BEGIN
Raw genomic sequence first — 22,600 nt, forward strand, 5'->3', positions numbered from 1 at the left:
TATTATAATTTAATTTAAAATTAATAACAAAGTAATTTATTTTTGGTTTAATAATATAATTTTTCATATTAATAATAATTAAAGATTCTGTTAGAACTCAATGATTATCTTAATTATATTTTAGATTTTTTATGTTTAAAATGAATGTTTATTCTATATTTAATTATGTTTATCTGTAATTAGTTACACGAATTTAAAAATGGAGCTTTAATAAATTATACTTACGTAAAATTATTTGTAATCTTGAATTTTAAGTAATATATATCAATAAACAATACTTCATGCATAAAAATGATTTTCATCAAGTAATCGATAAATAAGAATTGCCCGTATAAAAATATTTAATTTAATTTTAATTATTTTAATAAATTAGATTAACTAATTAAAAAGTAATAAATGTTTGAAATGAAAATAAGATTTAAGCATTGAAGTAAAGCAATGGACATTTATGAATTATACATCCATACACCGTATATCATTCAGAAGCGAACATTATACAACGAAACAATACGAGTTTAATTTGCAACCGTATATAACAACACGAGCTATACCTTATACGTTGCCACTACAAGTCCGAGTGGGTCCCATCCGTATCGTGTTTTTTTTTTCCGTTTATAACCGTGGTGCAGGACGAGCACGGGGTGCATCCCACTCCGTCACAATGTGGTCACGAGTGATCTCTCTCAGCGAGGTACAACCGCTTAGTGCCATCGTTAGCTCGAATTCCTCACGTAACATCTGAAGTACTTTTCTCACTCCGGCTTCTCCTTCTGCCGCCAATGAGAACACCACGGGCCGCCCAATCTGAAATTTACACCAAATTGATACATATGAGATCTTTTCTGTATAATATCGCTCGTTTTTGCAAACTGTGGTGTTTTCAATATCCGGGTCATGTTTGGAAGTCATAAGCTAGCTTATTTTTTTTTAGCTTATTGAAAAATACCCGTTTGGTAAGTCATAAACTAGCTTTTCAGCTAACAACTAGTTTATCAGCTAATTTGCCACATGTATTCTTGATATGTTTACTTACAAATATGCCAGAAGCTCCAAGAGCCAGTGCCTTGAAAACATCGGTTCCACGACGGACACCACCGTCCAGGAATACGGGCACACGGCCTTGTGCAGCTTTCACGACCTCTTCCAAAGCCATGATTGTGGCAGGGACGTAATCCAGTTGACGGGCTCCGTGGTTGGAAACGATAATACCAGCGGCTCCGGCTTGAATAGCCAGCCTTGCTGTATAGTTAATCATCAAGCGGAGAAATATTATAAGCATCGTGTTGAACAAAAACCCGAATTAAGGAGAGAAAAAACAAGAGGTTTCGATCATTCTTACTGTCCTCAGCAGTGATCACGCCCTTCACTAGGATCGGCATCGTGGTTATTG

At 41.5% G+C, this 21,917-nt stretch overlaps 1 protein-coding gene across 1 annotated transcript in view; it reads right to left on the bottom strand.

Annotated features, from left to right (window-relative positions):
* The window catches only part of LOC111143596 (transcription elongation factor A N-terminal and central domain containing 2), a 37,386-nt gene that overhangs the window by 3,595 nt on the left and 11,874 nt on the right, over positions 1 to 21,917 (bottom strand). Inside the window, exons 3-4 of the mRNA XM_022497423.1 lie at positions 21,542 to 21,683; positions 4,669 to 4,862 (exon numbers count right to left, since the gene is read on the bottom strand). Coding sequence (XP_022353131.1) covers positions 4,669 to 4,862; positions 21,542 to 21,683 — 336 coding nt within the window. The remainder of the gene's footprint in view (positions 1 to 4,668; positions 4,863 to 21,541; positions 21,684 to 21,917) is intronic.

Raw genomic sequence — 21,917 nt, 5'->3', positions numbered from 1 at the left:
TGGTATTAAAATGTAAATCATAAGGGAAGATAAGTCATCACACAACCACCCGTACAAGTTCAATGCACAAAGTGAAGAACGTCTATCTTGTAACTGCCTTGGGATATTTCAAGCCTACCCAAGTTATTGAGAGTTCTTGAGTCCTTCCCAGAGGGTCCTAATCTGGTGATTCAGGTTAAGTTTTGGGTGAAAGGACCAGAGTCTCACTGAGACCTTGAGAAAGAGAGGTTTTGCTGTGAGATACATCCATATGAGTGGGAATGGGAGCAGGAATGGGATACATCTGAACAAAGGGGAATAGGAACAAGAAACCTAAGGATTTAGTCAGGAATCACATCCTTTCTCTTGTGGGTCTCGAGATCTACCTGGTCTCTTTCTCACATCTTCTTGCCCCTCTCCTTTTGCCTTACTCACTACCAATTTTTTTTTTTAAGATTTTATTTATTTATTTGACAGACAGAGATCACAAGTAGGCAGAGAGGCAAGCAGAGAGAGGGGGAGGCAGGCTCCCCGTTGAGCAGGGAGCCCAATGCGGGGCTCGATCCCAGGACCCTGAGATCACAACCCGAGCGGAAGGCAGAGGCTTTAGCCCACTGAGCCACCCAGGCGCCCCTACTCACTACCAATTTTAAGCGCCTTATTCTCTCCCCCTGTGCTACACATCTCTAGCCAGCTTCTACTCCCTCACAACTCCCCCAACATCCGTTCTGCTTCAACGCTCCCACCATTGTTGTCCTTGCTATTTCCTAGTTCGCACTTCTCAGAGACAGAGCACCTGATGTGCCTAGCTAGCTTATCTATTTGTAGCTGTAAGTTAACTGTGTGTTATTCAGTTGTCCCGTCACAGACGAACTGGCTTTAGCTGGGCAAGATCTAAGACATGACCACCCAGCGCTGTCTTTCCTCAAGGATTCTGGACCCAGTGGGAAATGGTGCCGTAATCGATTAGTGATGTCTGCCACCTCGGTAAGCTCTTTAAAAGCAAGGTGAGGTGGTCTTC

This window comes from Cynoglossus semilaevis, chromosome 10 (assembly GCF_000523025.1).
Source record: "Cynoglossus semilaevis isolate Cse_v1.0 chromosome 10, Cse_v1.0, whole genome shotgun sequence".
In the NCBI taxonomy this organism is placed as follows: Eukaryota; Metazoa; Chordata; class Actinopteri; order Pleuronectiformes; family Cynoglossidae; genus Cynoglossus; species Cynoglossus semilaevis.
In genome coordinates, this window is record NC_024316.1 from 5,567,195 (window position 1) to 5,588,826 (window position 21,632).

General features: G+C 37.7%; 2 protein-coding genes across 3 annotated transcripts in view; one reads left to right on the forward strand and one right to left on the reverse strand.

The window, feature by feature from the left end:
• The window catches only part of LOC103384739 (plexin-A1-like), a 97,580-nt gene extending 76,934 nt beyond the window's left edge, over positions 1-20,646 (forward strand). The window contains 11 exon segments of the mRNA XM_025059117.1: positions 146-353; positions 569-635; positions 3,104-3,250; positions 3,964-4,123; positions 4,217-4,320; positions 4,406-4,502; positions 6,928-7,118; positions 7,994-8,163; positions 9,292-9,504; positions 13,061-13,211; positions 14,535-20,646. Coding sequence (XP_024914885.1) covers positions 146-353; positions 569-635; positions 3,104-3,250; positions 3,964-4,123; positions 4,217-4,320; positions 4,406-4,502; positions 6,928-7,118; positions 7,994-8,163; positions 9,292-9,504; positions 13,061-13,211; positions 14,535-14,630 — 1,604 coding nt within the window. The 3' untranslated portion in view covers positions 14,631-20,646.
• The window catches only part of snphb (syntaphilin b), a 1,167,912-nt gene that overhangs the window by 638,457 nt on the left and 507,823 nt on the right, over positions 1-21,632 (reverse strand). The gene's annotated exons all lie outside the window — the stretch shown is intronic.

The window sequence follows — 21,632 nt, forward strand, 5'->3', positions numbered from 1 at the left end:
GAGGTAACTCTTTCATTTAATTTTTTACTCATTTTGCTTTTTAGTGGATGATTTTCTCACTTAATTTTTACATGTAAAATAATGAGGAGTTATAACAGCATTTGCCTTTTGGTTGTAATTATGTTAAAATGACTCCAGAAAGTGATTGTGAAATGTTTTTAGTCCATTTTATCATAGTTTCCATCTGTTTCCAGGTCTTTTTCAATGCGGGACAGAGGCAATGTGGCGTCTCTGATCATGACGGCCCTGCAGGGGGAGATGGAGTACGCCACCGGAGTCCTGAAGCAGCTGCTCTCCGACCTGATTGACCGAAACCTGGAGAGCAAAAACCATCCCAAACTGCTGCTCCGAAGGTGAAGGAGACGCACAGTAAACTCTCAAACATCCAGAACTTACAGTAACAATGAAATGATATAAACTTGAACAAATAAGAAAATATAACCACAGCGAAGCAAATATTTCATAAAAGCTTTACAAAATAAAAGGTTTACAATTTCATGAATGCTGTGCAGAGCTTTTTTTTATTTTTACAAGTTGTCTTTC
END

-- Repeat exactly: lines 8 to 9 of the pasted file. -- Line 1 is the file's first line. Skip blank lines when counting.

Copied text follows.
This window comes from Cynoglossus semilaevis, chromosome 10 (assembly GCF_000523025.1).
Source record: "Cynoglossus semilaevis isolate Cse_v1.0 chromosome 10, Cse_v1.0, whole genome shotgun sequence".